The column by University of Alaska Fairbanks economics professor Doug Reynolds in the Feb. 23 Daily News-Miner challenged the cost and the effectiveness of the greatest giveaway in the history of Alaska — Senate Bill 21.
But the “declining” oil industry that Dr. Reynolds observed has little to do with a lack of large, untapped, technically viable oil deposits on the North Slope. It has a whole lot more to do with what the oil industry has been doing with its massive corporate welfare payments, also known as tax credits.
Although SB21 was promoted as the “More Alaska Production Act,” Alaskans have been left with less of everything. So we’re struggling with long-term declines in oil industry employment, crude production and revenue, Alaska Permanent Fund dividend checks, K-12 and university funding, marine highway service and the list goes on.
When announcing his oil tax “reform” in a March 30, 2011, news release, Gov. Sean Parnell was either setting ambitious goals for Alaska’s oil industry or pushing an epic public deception.
Parnell told us the oil industry would reinvest its lucrative savings to restore North Slope crude production to 1 million barrels per day, while creating tens of thousands of new jobs. SB21 proponents said we should gamble and give it time. It’s now been seven years, and it’s proving to be a failure on all counts.
SB21 showered credits on the Slope’s giant producing fields. Advocates claimed this would create a renaissance in Alaska’s way of life, resulting in a vibrant economy, with plentiful jobs, a full pipeline and revenue to comfortably sustain education, roads, law enforcement and reliable Alaska Permanent Fund dividends.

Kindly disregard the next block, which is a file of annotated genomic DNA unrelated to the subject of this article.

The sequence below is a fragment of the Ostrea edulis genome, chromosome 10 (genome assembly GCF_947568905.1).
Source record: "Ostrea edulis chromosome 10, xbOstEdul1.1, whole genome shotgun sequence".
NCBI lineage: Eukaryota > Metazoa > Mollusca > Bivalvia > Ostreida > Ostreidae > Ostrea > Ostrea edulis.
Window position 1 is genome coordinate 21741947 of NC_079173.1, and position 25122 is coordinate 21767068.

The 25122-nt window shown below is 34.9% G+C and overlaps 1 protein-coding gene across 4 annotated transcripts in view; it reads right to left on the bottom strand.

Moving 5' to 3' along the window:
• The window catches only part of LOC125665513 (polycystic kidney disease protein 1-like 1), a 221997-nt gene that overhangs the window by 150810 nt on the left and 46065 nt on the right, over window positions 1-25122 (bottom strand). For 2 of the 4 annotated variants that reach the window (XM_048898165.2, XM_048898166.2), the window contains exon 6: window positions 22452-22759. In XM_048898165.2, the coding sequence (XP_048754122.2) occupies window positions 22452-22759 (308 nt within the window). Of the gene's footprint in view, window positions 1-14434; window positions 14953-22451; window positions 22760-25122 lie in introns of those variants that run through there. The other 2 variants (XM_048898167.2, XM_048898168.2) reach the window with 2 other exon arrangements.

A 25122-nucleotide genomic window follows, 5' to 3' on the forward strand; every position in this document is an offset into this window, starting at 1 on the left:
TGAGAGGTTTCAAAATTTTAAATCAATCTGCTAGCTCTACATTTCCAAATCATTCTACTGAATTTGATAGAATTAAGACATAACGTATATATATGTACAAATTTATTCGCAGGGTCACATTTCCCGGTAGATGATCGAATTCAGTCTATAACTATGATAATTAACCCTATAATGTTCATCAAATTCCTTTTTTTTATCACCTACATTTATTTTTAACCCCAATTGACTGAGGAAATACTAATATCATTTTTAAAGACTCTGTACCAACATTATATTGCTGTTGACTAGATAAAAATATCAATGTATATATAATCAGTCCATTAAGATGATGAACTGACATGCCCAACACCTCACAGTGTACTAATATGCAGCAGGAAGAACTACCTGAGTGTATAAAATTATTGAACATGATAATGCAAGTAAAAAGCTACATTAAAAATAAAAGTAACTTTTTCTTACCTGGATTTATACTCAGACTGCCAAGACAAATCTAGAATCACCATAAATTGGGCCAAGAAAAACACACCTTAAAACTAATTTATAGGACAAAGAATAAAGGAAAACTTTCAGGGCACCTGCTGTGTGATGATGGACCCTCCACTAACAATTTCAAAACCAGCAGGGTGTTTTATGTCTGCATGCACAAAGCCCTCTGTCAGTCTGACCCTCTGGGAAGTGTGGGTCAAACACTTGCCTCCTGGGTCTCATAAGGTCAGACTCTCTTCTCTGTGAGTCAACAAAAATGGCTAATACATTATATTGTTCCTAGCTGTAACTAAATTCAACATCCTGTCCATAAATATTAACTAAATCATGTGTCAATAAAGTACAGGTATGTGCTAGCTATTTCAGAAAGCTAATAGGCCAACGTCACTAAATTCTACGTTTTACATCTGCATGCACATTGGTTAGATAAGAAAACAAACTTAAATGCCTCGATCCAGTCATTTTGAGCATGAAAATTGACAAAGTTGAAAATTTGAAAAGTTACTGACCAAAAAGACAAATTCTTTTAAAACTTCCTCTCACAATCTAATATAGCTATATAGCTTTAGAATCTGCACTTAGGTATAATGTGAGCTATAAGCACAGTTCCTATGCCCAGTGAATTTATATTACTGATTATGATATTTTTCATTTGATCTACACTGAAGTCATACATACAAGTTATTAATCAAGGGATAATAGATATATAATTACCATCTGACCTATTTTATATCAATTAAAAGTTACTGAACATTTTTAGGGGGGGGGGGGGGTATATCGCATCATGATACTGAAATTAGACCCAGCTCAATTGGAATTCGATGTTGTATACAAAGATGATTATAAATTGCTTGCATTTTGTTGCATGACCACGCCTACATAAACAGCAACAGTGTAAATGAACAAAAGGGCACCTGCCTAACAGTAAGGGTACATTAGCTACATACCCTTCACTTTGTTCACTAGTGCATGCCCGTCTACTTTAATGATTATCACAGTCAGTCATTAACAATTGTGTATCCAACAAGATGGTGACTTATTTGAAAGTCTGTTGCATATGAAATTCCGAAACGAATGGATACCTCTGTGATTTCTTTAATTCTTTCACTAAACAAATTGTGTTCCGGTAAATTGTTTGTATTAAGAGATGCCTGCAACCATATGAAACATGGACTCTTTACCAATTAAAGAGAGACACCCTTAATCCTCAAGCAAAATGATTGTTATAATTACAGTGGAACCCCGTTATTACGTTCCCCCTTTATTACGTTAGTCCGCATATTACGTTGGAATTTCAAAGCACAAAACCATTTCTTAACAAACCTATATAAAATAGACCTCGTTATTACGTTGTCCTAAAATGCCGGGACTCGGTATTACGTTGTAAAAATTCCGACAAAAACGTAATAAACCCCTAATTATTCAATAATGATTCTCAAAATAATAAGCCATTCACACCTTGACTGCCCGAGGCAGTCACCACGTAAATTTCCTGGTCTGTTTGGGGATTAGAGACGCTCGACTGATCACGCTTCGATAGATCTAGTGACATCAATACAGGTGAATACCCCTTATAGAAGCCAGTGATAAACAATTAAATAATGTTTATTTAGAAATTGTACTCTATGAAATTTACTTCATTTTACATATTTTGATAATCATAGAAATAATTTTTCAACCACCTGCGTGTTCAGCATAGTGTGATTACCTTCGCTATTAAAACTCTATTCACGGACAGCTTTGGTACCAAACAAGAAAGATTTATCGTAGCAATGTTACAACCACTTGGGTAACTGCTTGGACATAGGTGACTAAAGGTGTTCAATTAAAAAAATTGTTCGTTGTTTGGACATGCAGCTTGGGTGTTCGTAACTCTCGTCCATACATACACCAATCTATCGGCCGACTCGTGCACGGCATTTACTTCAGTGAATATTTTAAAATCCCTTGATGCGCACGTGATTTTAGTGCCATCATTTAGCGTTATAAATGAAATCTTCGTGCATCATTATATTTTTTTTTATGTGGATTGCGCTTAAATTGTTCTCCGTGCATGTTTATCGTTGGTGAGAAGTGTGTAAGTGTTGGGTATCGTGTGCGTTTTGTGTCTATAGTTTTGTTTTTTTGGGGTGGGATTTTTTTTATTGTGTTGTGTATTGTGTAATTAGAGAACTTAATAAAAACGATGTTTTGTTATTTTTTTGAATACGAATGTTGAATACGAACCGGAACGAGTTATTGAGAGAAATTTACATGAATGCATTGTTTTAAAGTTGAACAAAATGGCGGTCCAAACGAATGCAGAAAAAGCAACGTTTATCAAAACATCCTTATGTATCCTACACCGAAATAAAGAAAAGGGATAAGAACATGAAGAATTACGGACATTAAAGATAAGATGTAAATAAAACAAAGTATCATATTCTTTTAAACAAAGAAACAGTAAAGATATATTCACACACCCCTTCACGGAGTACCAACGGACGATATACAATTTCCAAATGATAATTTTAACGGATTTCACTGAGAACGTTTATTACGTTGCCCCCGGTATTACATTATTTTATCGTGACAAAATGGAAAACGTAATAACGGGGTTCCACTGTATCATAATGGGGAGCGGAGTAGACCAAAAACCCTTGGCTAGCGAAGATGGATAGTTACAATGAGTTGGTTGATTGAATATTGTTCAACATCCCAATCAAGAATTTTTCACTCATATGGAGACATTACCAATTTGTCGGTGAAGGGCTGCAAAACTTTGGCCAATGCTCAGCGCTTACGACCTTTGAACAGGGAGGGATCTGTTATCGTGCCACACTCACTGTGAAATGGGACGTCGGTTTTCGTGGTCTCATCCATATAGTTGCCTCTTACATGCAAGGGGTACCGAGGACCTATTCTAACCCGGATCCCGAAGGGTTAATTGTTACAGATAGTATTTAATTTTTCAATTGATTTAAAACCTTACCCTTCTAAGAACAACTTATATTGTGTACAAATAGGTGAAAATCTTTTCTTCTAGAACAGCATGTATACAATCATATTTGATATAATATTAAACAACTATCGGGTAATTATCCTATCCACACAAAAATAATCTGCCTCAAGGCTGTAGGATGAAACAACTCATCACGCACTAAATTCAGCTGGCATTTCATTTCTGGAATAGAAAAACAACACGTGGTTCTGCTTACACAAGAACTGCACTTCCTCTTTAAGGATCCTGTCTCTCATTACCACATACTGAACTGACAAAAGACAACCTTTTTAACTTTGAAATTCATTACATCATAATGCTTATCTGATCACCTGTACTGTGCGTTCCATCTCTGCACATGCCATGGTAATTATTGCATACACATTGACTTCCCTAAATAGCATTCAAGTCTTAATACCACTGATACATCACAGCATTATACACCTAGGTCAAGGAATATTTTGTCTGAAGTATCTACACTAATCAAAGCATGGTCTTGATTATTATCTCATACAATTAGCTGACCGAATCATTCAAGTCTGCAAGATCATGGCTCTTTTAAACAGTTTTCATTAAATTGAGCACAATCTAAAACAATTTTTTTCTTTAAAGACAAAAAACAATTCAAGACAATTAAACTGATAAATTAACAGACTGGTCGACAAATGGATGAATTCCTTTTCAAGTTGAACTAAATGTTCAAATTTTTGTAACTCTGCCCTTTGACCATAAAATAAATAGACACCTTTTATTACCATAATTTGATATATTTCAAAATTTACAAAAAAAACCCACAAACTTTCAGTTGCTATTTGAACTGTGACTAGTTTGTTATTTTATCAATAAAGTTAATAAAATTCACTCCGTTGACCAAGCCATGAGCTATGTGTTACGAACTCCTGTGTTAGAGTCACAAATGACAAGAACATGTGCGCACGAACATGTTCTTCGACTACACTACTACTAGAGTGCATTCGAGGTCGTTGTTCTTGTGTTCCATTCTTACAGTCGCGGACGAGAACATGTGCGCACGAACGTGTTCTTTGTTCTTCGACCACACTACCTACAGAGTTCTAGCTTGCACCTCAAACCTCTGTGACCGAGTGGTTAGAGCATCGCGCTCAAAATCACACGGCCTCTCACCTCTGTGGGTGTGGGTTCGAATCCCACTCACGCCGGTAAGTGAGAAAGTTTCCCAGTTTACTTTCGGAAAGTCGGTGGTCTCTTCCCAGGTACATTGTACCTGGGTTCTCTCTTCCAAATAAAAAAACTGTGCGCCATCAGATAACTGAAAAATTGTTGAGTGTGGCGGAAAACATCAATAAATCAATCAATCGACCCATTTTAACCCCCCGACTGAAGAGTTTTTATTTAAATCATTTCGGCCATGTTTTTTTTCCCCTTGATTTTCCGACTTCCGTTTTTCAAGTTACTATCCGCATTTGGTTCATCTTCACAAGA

Although enormous oil deposits remain on the North Slope, three of the four producers benefiting the most from SB21 — Exxon Mobil, BP and Chevron — have done no exploration. In other words, they’re operating in “harvest” mode, while leaving it to new independent explorers to make the North Slope’s largest, recent discoveries.
Reserves over a billion barrels were recently drilled and delineated in the newly discovered Nanushuk oil play, making it among the largest onshore conventional discoveries in North America since the 1980s. The discovery was announced by Armstrong Energy and Repsol in April 2013, two months before Governor Parnell signed SB21. It’s currently being developed by Oil Search.
The North Slope still contains 17.6 billion barrels of additional oil, according to estimates of the mean undiscovered, technically recoverable resources, provided by the U.S. Geological Survey and Bureau of Ocean Energy Management. This December 2017 estimate covers the National Petroleum Reserve-Alaska, the Western Beaufort Sea, adjacent state and Alaska Native lands and state waters.
The oil industry has been shamelessly diverting Alaska’s painfully sacrificed corporate welfare to fund efforts in the Lower 48 and whenever they find better returns on their investments or encounter other needs for cash. Recent examples include BP’s liability for the Deep Water Horizon Disaster in the Gulf of Mexico and Exxon’s new offshore field in Guyana.
In 1990, BP first announced that Alaska’s new role was to generate revenue to fund the company’s search for giant oil fields in places like Kazakhstan, Colombia, and Azerbaijan. No longer would BP be “elephant hunting” in Alaska, searching for large new oil fields.
BP’s Alaska employees were in a banquet celebrating a deal that was being finalized 12 floors above them. It allowed BP to develop the giant Tengiz oil field in Kazakhstan. BP’s CEO Lord John Browne also informed the banquet crowd that BP’s search for more large oilfields won’t be in Alaska.
Alaskans should assert their authority over the oil industry’s lucrative corporate welfare. Just as Alaska compels social welfare recipients to demonstrate compliance with work requirements, Alaskans should insist that their corporate welfare be spent on restoring North Slope production to 1 million barrels per day.
After nearly seven years, Alaska’s oil industry has demonstrated that it doesn’t deserve an automatic, long-term continuation of its sweetheart deal. Since it’s slowly bankrupting Alaska, you should plan on voting Yes for Alaska’s Fair Share.
Ed Davis is a longtime pump station engineer from Fairbanks. He retired from Alyeska Pipeline in 2018, after 21 years. He became a historian for the Alaska’s Fair Share Act initiative campaign.